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Title: Stool and urine trefoil factor 3 levels: Associations with symptoms, intestinal permeability, and microbial diversity in irritable bowel syndrome

item HEITKEMPER, M - University Of Washington
item CAIN, K - University Of Washington
item SHULMAN, R - Children'S Nutrition Research Center (CNRC)
item BURR, R - University Of Washington
item KO, C - University Of Washington Medical School
item HOLLISTER, E - Baylor College Of Medicine
item CALLEN, N - University Of Washington
item ZIA, J - University Of Washington Medical School
item HAN, C - University Of Washington
item JARRETT, M - University Of Washington

Submitted to: Beneficial Microbes
Publication Type: Peer Reviewed Journal
Publication Acceptance Date: 2/1/2018
Publication Date: 4/25/2018
Citation: Heitkemper, M.M., Cain, K.C., Shulman, R.J., Burr, R.L., Ko, C., Hollister, E.B., Callen, N., Zia, J., Han, C.J., Jarrett, M.E. 2018. Stool and urine trefoil factor 3 levels: Associations with symptoms, intestinal permeability, and microbial diversity in irritable bowel syndrome. Beneficial Microbes. 9(3):345-355.

Interpretive Summary: Irritable bowel syndrome (IBS) is a common health care problem in the United States, as well as around the world. It is characterized by abdominal pain and alterations in bowel function - diarrhea, constipation or both. Trefoil factor 3 (TFF3) is a protein produced by the intestine that protects the lining of the intestine. We sought to determine if TFF3 as measured in stool was related to IBS symptoms, the ability of the intestinal lining to act as a barrier, and the types of bacteria present in the intestine. The results suggest that TFF3 levels are related to stooling symptoms and intestinal barrier function. It appeared that TFF3 increased in response to the gut bacterial population being less diverse in the types of the bacteria present. These results underscore the importance of the gut bacteria in promoting disease and human health, as well as dietary approaches to alleviate such concerns.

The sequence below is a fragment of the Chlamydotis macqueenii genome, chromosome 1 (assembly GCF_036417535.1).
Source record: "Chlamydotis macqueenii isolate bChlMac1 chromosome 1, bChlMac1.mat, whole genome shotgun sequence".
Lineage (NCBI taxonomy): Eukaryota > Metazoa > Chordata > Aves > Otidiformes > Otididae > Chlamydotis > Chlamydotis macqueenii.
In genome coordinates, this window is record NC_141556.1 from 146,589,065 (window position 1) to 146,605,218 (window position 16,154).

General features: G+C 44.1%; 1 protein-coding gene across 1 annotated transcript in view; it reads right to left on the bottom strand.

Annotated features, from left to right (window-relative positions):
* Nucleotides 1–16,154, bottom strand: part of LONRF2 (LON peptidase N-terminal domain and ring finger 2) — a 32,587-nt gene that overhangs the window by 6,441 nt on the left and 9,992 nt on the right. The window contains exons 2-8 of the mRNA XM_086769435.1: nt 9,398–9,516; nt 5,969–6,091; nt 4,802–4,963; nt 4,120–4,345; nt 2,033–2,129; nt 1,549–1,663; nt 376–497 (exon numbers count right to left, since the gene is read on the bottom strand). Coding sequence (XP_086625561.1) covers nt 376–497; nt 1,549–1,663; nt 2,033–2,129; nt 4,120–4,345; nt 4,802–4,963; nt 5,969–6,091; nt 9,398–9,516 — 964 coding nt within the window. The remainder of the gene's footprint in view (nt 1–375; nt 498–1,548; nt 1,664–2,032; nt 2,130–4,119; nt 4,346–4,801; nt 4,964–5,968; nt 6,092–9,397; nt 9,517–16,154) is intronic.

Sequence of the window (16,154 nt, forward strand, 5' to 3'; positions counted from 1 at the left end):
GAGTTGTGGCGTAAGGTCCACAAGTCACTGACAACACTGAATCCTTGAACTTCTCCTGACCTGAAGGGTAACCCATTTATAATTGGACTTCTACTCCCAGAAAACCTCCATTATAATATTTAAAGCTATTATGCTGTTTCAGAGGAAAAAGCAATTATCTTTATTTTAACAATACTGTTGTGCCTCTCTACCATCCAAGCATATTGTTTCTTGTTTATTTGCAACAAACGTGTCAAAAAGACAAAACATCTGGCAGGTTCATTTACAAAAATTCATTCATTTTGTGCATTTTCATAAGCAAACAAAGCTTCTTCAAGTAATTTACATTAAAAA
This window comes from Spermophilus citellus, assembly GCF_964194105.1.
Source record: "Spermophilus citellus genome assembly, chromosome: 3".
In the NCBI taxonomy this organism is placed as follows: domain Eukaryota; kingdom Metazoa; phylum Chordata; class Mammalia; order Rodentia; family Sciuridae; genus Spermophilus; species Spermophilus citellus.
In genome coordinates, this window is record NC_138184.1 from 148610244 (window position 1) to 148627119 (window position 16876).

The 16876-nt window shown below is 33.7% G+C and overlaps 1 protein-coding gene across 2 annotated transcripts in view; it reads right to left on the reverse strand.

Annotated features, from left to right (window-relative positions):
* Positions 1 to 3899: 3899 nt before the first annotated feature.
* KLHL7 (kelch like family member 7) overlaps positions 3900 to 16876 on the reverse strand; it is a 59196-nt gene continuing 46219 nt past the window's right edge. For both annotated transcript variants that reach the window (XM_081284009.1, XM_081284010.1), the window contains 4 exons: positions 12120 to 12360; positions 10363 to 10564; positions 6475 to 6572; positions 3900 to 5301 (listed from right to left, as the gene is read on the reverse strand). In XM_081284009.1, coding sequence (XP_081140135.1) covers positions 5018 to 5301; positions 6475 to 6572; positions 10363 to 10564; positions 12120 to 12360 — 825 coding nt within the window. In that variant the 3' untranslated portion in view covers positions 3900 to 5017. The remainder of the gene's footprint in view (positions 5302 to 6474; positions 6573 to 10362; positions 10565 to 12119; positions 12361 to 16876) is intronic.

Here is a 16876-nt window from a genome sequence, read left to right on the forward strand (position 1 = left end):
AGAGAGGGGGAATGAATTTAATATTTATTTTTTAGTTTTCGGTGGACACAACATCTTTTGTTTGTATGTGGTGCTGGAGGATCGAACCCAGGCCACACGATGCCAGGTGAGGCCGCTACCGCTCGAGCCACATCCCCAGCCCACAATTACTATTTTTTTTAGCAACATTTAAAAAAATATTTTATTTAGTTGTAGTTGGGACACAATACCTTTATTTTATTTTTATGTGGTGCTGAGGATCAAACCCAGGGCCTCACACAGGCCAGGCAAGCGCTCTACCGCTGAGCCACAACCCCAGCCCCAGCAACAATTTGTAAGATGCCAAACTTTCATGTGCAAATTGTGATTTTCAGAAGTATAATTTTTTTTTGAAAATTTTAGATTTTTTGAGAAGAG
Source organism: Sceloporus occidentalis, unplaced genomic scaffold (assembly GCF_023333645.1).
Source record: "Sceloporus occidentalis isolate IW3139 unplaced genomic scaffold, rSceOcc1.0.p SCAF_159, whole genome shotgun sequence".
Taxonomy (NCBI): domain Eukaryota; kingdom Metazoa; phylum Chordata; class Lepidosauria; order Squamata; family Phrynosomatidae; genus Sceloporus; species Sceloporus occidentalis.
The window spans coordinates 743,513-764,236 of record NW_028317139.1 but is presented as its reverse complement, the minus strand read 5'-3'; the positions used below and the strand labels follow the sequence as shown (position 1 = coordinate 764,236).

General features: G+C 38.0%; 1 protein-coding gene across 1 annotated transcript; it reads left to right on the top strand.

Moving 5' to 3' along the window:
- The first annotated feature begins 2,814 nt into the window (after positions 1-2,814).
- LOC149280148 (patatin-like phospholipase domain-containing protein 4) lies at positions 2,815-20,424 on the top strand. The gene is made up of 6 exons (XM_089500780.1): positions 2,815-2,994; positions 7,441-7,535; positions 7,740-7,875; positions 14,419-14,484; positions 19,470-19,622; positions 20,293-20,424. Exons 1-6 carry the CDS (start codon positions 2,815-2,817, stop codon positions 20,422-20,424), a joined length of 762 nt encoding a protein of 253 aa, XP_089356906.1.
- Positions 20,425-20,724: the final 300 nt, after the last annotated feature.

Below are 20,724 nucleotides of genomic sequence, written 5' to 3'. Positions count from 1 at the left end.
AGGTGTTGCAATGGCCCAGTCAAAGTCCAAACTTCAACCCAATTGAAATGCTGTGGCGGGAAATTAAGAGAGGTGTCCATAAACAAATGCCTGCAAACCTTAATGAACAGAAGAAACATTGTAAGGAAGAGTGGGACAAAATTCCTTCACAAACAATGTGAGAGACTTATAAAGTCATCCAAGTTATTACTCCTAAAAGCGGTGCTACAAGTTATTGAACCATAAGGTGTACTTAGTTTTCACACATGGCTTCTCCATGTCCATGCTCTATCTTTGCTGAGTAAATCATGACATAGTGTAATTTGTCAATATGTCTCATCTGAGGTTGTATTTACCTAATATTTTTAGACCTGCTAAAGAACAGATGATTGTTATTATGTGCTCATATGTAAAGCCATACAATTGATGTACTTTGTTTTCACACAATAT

Technical Abstract: Previously we showed that urine trefoil factor 3 (TFF3) levels were higher in females with irritable bowel syndrome (IBS) compared to non-IBS females. To assess if TFF3 is associated with symptoms and/or reflect alterations in gastrointestinal permeability and gut microbiota in an IBS population, we correlated stool and urine TFF3 levels with IBS symptoms, intestinal permeability, stool microbial diversity and relative abundance of predominant bacterial families and genera. We also tested the relationship of stool TFF3 to urine TFF3, and compared results based on hormone contraception use. Samples were obtained from 93 females meeting Rome III IBS criteria and completing 4-week symptom diaries. TFF3 levels were measured by ELISA. Permeability was assessed with the urine lactulose/mannitol (L/M) ratio. Stool microbiota was assessed using 16S rRNA. Stool TFF3, but not urine TFF3, was associated positively with diarrhoea and loose stool consistency. Higher stool TFF3 was also associated with lower L/M ratio and microbial diversity. Of the 20 most abundant bacterial families Mogibacteriaceae and Christensenellaceae were inversely related to stool TFF3, with only Christensenellaceae remaining significant after multiple comparison adjustment. There were no significant relationships between stool or urine TFF3 levels and other symptoms, nor between stool and urine levels. In premenopausal females, urine TFF3 levels were higher in those reporting hormone contraception. Collectively these results suggest that higher stool TFF3 levels are associated with IBS symptoms (loose/diarrhoeal stools), lower gut permeability, and altered stool bacteria composition (decreased diversity and decreased Christensenellaceae), which further suggests that TFF3 may be an important marker of host-bacteria interaction.